MSF Letter to Indian government – IP negotiations in the Regional Comprehensive Economic Partnership

Rue de Lausanne, 78

CP 116 – 1211 Geneva 2,
Tel: +41 (0) 22 849 84 05
Fax: +41 (0) 22 849 84 04


Smt. Nirmala Sitharaman                                                                                                          AC/IND/07/2014

Honourable Minister of State for Commerce & Industry (Independent Charge)

Room No. 45, Udyog Bhawan

New Delhi 110011

22 August 2014

Re: Intellectual property negotiations in the Regional Comprehensive Economic Partnership

Dear Smt. Sitharaman,

Médecins Sans Frontières (MSF) is an independent international medical humanitarian organization that delivers medical care to people
affected by armed conflicts, epidemics, natural disasters and exclusion from healthcare in nearly 70 countries. In order to fulfil its mission, MSF requires access to affordable medicines.
We are writing to express our concern over the inclusion of intellectual property (IP) in the ongoing negotiations of the Regional Comprehensive Economic Partnership (RCEP)1, a proposed free trade agreement of which India is now a negotiating member.
We know that at the third round of RCEP negotiations this year, an Intellectual Property Working Group (IPWG) was established. The Government of Japan speedily tabled a proposal—called the Elements paper—2with stringent IP text that exceeds WTO obligations.
Japan’s negotiating text on IP is ‘TRIPS Plus’ and if accepted will roll back public health safeguards enshrined in international and Indian patent law. It will put in place far-reaching monopoly protections that restrict generic competition and keep medicine prices unaffordable for Médecins Sans Frontières’ (MSF’s) patients, for millions of others around Asia and across the developing world.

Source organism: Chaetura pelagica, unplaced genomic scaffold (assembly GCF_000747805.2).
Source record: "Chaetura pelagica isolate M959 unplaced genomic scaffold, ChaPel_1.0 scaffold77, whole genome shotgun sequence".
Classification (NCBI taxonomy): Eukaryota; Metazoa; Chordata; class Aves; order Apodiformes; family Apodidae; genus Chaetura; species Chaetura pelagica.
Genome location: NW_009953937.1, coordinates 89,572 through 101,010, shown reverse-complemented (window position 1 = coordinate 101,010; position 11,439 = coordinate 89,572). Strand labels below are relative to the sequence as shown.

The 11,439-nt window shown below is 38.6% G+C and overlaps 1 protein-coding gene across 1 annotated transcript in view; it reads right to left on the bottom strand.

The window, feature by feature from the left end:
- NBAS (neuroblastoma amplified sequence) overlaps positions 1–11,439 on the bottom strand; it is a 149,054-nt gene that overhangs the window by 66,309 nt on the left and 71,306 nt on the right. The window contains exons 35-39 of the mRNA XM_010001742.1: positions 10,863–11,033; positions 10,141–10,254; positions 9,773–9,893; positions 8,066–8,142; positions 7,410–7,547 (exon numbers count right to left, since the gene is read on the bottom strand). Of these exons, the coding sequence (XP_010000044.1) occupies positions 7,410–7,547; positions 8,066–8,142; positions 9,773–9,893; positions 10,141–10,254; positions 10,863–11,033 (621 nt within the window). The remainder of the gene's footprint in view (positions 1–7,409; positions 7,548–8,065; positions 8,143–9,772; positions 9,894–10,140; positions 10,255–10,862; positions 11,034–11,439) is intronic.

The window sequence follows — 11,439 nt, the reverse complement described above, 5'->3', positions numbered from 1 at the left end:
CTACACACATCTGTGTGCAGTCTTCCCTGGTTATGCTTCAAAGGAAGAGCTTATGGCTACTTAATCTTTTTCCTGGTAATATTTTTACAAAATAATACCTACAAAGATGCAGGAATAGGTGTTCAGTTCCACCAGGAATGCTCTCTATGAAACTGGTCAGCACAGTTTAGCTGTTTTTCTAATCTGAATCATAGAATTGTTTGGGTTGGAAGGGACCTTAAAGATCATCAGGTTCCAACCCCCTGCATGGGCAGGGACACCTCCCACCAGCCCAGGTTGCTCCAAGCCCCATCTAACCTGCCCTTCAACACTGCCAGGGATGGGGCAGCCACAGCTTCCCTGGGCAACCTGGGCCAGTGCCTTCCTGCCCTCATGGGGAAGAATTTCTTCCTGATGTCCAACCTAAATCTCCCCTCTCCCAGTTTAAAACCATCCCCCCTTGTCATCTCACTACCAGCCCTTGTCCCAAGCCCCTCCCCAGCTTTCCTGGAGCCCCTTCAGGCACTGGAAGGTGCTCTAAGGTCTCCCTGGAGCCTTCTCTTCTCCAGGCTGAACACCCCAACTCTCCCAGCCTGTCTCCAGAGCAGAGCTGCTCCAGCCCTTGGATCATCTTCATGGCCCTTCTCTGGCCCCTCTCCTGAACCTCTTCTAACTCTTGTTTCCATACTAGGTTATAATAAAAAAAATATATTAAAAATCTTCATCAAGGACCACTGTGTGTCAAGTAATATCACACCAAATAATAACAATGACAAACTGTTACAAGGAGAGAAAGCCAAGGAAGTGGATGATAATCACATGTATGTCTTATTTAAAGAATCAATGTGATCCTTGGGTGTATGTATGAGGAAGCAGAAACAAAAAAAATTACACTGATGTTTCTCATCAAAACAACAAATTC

This is especially because the RCEP includes India. India, with a robust generics pharmaceutical industry manufactures two-thirds of all generic medicines, including over 80 per cent of all HIV medicines used in developing countries, is known as the ‘pharmacy of the developing world’.
Generic competition has proven to be the most effective way to reduce prices of essential medicines and improve access to treatment. In 2001, the price of HIV medicines came down from $10439 per patient per year to $350 per person per year. Indian companies contributed to the price reduction by manufacturing generic versions of the medicines. This broke the market monopoly of a few multinational pharmaceutical companies. It has also translated into a reduction of the cost of some first-line HIV medicines—by 99 per cent—over the past decade. Since then health ministries, humanitarian medical treatment providers such as 1 Regional Comprehensive Economic Partnership (RCEP) is a proposed free trade agreement (FTA) between the ten member states of the Association of South East Nations (ASEAN) and the six states with which ASEAN has existing FTAs – Australia, China, India, Japan, Korea and New Zealand. RCEP negotiations were formally launched in November 2012 at the ASEAN Summit in Cambodia. Till now there have been five rounds of negotiations. 2 At the third round of the Regional Comprehensive Economic Partnership (RCEP) Negotiations, the Intellectual Property Working Group was established. In June 2014, Japan submitted a Elements paper to the Intellectual Property Working Group (IPWG) of the RCEP which includes a draft text on IP.
MSF, and donors have relied on affordable quality generic medicines to address global, regional and national public health challenges such as HIV, TB, Hepatitis and other diseases.